It’s the other kind of blackout, called en bloc, where shit gets crazy. With en bloc blackouts, your brain flat-out refuses to store anything happening other than the previous two minutes; it just throws its hands up about long-term memory. “People experiencing en bloc blackouts are unable to recall any details whatsoever from events that occurred while they were intoxicated, despite all efforts by the drinkers or others to cue recall,” White writes. “Referring back to our general model of memory formation, it is as if the process of transferring information from short-term to long-term storage has been completely blocked.”
The drinker usually passes out before the en bloc blackout is over, so it’s not clear how long it really lasts — though Meyers in Gainesville may very well have made an eight-hour drive that way. Therein lies the blackout rub: Short-term memory works just enough to be somewhat functional, even though your brain is constantly dumping everything happening to it. “As a result, they can often carry on conversations, drive automobiles, and engage in other complicated behaviors,” White notes. “Information pertaining to these events is simply not transferred into long-term storage.”
This explains why you could board a ferry, get in a car or manage to find yourself on a cross-country flight and have no idea how any of it happened. It’s also why an en bloc blackout sounds like the most terrifying thing in the universe.
You do need to drink a lot to black out, but the critical factor is actually how quickly the booze saturates your bloodstream. Fast-paced drinking will plant the seed—like doing shots, for example. Skipped dinner? All the better.
One common factor in en bloc blackouts is that they “often arise from the combined use of alcohol and other drugs,” White notes. In a 2004 study of students who experienced such blackouts, that drug was often weed.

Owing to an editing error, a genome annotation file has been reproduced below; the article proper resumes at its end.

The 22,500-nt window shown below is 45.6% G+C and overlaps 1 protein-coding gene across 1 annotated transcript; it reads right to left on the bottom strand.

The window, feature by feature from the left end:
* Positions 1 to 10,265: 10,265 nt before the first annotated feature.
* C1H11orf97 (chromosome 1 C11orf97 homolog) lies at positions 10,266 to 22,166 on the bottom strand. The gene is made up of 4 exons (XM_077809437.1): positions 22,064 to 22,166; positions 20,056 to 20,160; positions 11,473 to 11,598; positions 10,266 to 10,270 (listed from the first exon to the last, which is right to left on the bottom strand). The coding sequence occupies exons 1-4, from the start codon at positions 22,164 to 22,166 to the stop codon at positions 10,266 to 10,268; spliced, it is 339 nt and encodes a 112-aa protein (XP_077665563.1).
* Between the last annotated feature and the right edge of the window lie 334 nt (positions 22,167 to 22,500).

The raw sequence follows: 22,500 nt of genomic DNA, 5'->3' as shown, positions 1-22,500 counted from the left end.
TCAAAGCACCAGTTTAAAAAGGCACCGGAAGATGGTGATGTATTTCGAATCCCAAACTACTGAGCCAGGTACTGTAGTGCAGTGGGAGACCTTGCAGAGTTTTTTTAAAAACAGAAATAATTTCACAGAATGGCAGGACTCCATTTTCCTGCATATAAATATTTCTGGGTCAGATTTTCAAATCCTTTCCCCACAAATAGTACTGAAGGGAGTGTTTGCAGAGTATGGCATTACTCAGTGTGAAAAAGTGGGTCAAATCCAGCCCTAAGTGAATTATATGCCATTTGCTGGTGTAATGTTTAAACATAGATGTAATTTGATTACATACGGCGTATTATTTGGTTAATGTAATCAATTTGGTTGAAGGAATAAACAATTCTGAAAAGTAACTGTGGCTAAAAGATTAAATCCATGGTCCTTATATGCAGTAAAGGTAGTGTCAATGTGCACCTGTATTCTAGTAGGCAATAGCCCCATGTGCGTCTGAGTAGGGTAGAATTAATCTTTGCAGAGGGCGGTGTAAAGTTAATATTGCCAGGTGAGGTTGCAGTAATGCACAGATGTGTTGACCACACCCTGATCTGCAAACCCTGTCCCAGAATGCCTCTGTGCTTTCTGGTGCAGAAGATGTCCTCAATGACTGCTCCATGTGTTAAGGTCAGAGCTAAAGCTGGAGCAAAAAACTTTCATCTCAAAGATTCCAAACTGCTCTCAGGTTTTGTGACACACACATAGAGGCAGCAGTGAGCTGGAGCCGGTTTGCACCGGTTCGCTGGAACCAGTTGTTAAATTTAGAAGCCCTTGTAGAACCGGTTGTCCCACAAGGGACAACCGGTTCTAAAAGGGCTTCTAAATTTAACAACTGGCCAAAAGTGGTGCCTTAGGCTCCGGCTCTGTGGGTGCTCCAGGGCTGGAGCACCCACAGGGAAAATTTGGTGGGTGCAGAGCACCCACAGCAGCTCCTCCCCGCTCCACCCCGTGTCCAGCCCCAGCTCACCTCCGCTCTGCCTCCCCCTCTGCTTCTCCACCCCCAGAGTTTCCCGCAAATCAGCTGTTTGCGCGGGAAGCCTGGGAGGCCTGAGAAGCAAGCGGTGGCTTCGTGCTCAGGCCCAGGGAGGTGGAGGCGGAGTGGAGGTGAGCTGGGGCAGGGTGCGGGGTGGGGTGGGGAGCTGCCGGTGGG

Some research suggests fragmentary blackouts start at 0.20 BAC, while en blocs occur at 0.30 percent BAC, though it’s not the BAC so much as how quickly it’s achieved. Anything over 0.30 BAC is considered very dangerous, even potentially fatal. In 2013, University of Iowa student Samantha Goudie (aka “Vodka Sam”) blew a .341. This, White told Business Insider, put her “dancing on the edge of death.”
All this must be why stories of being so blackout drunk that you wake up in a foreign city are so rare. For starters, you’d have to live to see the next morning, even if it were in another time zone. But perhaps more importantly, unless someone else is around to witness or join you on the caper you just pulled — be it friend or arresting officer — you’d never remember any of it. And even if you could piece the night together somehow on your own, it’s likely you’d be too embarrassed to spread the word anyway.
Tracy Moore is a staff writer at MEL. She last wrote about why sex addiction is still not a real thing.